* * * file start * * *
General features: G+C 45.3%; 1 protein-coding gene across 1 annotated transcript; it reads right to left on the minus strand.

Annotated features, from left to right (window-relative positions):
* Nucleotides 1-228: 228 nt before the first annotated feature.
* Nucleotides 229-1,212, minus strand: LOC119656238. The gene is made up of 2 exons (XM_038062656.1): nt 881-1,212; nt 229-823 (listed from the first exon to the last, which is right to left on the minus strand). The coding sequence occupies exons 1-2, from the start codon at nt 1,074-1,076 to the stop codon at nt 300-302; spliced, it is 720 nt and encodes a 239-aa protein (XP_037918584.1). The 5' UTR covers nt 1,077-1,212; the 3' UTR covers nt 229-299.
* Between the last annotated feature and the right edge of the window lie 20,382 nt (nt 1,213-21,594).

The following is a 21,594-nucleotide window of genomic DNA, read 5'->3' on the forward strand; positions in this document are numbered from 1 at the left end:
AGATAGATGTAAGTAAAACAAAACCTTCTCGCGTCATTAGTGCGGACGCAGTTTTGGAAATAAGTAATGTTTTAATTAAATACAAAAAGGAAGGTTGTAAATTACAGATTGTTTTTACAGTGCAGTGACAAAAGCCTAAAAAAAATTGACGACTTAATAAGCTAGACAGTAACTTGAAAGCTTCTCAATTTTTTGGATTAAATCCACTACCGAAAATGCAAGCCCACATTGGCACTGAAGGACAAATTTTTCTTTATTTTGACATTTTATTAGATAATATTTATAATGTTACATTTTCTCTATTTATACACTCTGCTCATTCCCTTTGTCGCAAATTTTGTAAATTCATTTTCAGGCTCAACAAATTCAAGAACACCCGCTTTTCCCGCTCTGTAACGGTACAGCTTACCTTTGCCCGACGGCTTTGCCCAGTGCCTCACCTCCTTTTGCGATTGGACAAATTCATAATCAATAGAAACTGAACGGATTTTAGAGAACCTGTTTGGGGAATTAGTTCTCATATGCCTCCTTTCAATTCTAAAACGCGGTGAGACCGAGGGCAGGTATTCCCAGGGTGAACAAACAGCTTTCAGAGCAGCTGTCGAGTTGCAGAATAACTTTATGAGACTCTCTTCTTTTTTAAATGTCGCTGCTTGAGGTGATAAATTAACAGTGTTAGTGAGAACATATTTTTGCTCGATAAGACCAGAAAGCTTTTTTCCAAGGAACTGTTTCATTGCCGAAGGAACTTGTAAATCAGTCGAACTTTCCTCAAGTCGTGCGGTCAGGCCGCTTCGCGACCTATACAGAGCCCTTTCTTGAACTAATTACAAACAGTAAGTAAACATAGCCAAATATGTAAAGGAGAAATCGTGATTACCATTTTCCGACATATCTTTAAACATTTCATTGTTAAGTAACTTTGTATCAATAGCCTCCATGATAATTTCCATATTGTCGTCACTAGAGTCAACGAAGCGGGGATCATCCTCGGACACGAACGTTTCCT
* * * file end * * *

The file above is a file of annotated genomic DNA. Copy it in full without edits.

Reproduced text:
General features: G+C 45.3%; 1 protein-coding gene across 1 annotated transcript; it reads right to left on the minus strand.

Annotated features, from left to right (window-relative positions):
* Nucleotides 1-228: 228 nt before the first annotated feature.
* Nucleotides 229-1,212, minus strand: LOC119656238. The gene is made up of 2 exons (XM_038062656.1): nt 881-1,212; nt 229-823 (listed from the first exon to the last, which is right to left on the minus strand). The coding sequence occupies exons 1-2, from the start codon at nt 1,074-1,076 to the stop codon at nt 300-302; spliced, it is 720 nt and encodes a 239-aa protein (XP_037918584.1). The 5' UTR covers nt 1,077-1,212; the 3' UTR covers nt 229-299.
* Between the last annotated feature and the right edge of the window lie 20,382 nt (nt 1,213-21,594).

The following is a 21,594-nucleotide window of genomic DNA, read 5'->3' on the forward strand; positions in this document are numbered from 1 at the left end:
AGATAGATGTAAGTAAAACAAAACCTTCTCGCGTCATTAGTGCGGACGCAGTTTTGGAAATAAGTAATGTTTTAATTAAATACAAAAAGGAAGGTTGTAAATTACAGATTGTTTTTACAGTGCAGTGACAAAAGCCTAAAAAAAATTGACGACTTAATAAGCTAGACAGTAACTTGAAAGCTTCTCAATTTTTTGGATTAAATCCACTACCGAAAATGCAAGCCCACATTGGCACTGAAGGACAAATTTTTCTTTATTTTGACATTTTATTAGATAATATTTATAATGTTACATTTTCTCTATTTATACACTCTGCTCATTCCCTTTGTCGCAAATTTTGTAAATTCATTTTCAGGCTCAACAAATTCAAGAACACCCGCTTTTCCCGCTCTGTAACGGTACAGCTTACCTTTGCCCGACGGCTTTGCCCAGTGCCTCACCTCCTTTTGCGATTGGACAAATTCATAATCAATAGAAACTGAACGGATTTTAGAGAACCTGTTTGGGGAATTAGTTCTCATATGCCTCCTTTCAATTCTAAAACGCGGTGAGACCGAGGGCAGGTATTCCCAGGGTGAACAAACAGCTTTCAGAGCAGCTGTCGAGTTGCAGAATAACTTTATGAGACTCTCTTCTTTTTTAAATGTCGCTGCTTGAGGTGATAAATTAACAGTGTTAGTGAGAACATATTTTTGCTCGATAAGACCAGAAAGCTTTTTTCCAAGGAACTGTTTCATTGCCGAAGGAACTTGTAAATCAGTCGAACTTTCCTCAAGTCGTGCGGTCAGGCCGCTTCGCGACCTATACAGAGCCCTTTCTTGAACTAATTACAAACAGTAAGTAAACATAGCCAAATATGTAAAGGAGAAATCGTGATTACCATTTTCCGACATATCTTTAAACATTTCATTGTTAAGTAACTTTGTATCAATAGCCTCCATGATAATTTCCATATTGTCGTCACTAGAGTCAACGAAGCGGGGATCATCCTCGGACACGAACGTTTCCT